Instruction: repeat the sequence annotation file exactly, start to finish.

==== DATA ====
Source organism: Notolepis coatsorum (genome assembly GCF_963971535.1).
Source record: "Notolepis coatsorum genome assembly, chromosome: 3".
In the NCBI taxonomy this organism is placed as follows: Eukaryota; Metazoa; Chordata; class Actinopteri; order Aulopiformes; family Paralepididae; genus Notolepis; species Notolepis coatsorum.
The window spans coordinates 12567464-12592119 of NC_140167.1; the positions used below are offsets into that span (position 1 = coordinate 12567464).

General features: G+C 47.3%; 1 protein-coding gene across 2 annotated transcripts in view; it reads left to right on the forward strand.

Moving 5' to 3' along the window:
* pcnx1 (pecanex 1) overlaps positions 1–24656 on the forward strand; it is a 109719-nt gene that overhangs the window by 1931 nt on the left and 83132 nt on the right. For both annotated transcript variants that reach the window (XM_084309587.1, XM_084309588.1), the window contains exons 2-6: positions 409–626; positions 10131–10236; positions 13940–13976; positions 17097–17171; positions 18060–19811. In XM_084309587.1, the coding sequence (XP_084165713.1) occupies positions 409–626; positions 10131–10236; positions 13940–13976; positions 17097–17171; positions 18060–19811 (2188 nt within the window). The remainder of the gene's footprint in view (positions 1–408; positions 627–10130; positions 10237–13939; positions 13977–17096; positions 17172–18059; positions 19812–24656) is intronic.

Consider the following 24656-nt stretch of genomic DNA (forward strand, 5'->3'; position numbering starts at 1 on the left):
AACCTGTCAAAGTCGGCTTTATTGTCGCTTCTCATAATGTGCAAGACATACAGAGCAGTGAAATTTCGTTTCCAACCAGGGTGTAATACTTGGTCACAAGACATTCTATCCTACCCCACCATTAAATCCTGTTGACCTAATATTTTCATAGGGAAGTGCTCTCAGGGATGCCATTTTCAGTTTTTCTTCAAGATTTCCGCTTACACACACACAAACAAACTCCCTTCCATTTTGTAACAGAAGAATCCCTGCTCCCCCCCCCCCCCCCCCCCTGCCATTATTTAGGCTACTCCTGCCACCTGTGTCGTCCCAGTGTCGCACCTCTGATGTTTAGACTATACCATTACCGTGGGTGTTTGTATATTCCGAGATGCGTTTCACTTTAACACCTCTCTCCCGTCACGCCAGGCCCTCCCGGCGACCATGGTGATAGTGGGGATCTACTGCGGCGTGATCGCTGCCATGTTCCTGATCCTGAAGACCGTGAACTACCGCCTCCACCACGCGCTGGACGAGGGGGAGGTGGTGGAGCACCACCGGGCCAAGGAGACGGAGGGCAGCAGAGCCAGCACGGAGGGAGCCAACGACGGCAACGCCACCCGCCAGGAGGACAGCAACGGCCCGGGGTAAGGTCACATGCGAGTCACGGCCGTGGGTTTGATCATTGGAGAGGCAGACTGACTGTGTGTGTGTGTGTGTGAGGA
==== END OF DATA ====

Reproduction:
Source organism: Notolepis coatsorum (genome assembly GCF_963971535.1).
Source record: "Notolepis coatsorum genome assembly, chromosome: 3".
In the NCBI taxonomy this organism is placed as follows: Eukaryota; Metazoa; Chordata; class Actinopteri; order Aulopiformes; family Paralepididae; genus Notolepis; species Notolepis coatsorum.
The window spans coordinates 12567464-12592119 of NC_140167.1; the positions used below are offsets into that span (position 1 = coordinate 12567464).

General features: G+C 47.3%; 1 protein-coding gene across 2 annotated transcripts in view; it reads left to right on the forward strand.

Moving 5' to 3' along the window:
* pcnx1 (pecanex 1) overlaps positions 1–24656 on the forward strand; it is a 109719-nt gene that overhangs the window by 1931 nt on the left and 83132 nt on the right. For both annotated transcript variants that reach the window (XM_084309587.1, XM_084309588.1), the window contains exons 2-6: positions 409–626; positions 10131–10236; positions 13940–13976; positions 17097–17171; positions 18060–19811. In XM_084309587.1, the coding sequence (XP_084165713.1) occupies positions 409–626; positions 10131–10236; positions 13940–13976; positions 17097–17171; positions 18060–19811 (2188 nt within the window). The remainder of the gene's footprint in view (positions 1–408; positions 627–10130; positions 10237–13939; positions 13977–17096; positions 17172–18059; positions 19812–24656) is intronic.

Consider the following 24656-nt stretch of genomic DNA (forward strand, 5'->3'; position numbering starts at 1 on the left):
AACCTGTCAAAGTCGGCTTTATTGTCGCTTCTCATAATGTGCAAGACATACAGAGCAGTGAAATTTCGTTTCCAACCAGGGTGTAATACTTGGTCACAAGACATTCTATCCTACCCCACCATTAAATCCTGTTGACCTAATATTTTCATAGGGAAGTGCTCTCAGGGATGCCATTTTCAGTTTTTCTTCAAGATTTCCGCTTACACACACACAAACAAACTCCCTTCCATTTTGTAACAGAAGAATCCCTGCTCCCCCCCCCCCCCCCCCCCTGCCATTATTTAGGCTACTCCTGCCACCTGTGTCGTCCCAGTGTCGCACCTCTGATGTTTAGACTATACCATTACCGTGGGTGTTTGTATATTCCGAGATGCGTTTCACTTTAACACCTCTCTCCCGTCACGCCAGGCCCTCCCGGCGACCATGGTGATAGTGGGGATCTACTGCGGCGTGATCGCTGCCATGTTCCTGATCCTGAAGACCGTGAACTACCGCCTCCACCACGCGCTGGACGAGGGGGAGGTGGTGGAGCACCACCGGGCCAAGGAGACGGAGGGCAGCAGAGCCAGCACGGAGGGAGCCAACGACGGCAACGCCACCCGCCAGGAGGACAGCAACGGCCCGGGGTAAGGTCACATGCGAGTCACGGCCGTGGGTTTGATCATTGGAGAGGCAGACTGACTGTGTGTGTGTGTGTGTGAGGA